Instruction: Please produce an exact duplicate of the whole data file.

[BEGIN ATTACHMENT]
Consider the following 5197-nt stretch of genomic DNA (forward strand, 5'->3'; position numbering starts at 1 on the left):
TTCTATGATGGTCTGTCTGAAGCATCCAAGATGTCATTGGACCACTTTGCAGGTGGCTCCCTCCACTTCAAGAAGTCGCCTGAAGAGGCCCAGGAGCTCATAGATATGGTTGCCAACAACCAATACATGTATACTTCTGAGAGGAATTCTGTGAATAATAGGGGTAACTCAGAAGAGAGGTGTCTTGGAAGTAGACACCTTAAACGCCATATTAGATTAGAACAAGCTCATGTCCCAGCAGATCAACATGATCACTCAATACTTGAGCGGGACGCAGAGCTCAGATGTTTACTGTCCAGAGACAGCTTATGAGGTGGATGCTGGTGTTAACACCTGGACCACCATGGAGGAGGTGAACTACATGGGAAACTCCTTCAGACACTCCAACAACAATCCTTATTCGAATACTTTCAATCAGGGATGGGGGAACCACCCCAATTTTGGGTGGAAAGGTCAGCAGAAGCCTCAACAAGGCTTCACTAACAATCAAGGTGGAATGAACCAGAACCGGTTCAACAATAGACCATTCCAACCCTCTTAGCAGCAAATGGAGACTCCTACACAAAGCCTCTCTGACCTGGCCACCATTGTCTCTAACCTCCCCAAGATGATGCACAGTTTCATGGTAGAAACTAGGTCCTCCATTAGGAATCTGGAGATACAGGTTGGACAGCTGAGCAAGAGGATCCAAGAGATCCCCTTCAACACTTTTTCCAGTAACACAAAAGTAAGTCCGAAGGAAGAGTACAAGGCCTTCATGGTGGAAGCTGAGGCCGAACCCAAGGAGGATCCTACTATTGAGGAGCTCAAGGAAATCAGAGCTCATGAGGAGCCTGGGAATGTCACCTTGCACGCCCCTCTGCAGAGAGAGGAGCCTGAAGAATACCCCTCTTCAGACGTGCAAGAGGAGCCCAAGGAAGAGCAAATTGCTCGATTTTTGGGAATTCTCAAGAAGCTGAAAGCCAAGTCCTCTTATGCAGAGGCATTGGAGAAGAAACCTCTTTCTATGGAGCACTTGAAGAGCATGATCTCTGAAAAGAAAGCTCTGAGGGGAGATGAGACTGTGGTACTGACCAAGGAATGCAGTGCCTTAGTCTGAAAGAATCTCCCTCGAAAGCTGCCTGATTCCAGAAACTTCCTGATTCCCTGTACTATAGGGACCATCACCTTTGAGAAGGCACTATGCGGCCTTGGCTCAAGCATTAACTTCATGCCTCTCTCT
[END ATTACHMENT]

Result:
Consider the following 5197-nt stretch of genomic DNA (forward strand, 5'->3'; position numbering starts at 1 on the left):
TTCTATGATGGTCTGTCTGAAGCATCCAAGATGTCATTGGACCACTTTGCAGGTGGCTCCCTCCACTTCAAGAAGTCGCCTGAAGAGGCCCAGGAGCTCATAGATATGGTTGCCAACAACCAATACATGTATACTTCTGAGAGGAATTCTGTGAATAATAGGGGTAACTCAGAAGAGAGGTGTCTTGGAAGTAGACACCTTAAACGCCATATTAGATTAGAACAAGCTCATGTCCCAGCAGATCAACATGATCACTCAATACTTGAGCGGGACGCAGAGCTCAGATGTTTACTGTCCAGAGACAGCTTATGAGGTGGATGCTGGTGTTAACACCTGGACCACCATGGAGGAGGTGAACTACATGGGAAACTCCTTCAGACACTCCAACAACAATCCTTATTCGAATACTTTCAATCAGGGATGGGGGAACCACCCCAATTTTGGGTGGAAAGGTCAGCAGAAGCCTCAACAAGGCTTCACTAACAATCAAGGTGGAATGAACCAGAACCGGTTCAACAATAGACCATTCCAACCCTCTTAGCAGCAAATGGAGACTCCTACACAAAGCCTCTCTGACCTGGCCACCATTGTCTCTAACCTCCCCAAGATGATGCACAGTTTCATGGTAGAAACTAGGTCCTCCATTAGGAATCTGGAGATACAGGTTGGACAGCTGAGCAAGAGGATCCAAGAGATCCCCTTCAACACTTTTTCCAGTAACACAAAAGTAAGTCCGAAGGAAGAGTACAAGGCCTTCATGGTGGAAGCTGAGGCCGAACCCAAGGAGGATCCTACTATTGAGGAGCTCAAGGAAATCAGAGCTCATGAGGAGCCTGGGAATGTCACCTTGCACGCCCCTCTGCAGAGAGAGGAGCCTGAAGAATACCCCTCTTCAGACGTGCAAGAGGAGCCCAAGGAAGAGCAAATTGCTCGATTTTTGGGAATTCTCAAGAAGCTGAAAGCCAAGTCCTCTTATGCAGAGGCATTGGAGAAGAAACCTCTTTCTATGGAGCACTTGAAGAGCATGATCTCTGAAAAGAAAGCTCTGAGGGGAGATGAGACTGTGGTACTGACCAAGGAATGCAGTGCCTTAGTCTGAAAGAATCTCCCTCGAAAGCTGCCTGATTCCAGAAACTTCCTGATTCCCTGTACTATAGGGACCATCACCTTTGAGAAGGCACTATGCGGCCTTGGCTCAAGCATTAACTTCATGCCTCTCTCT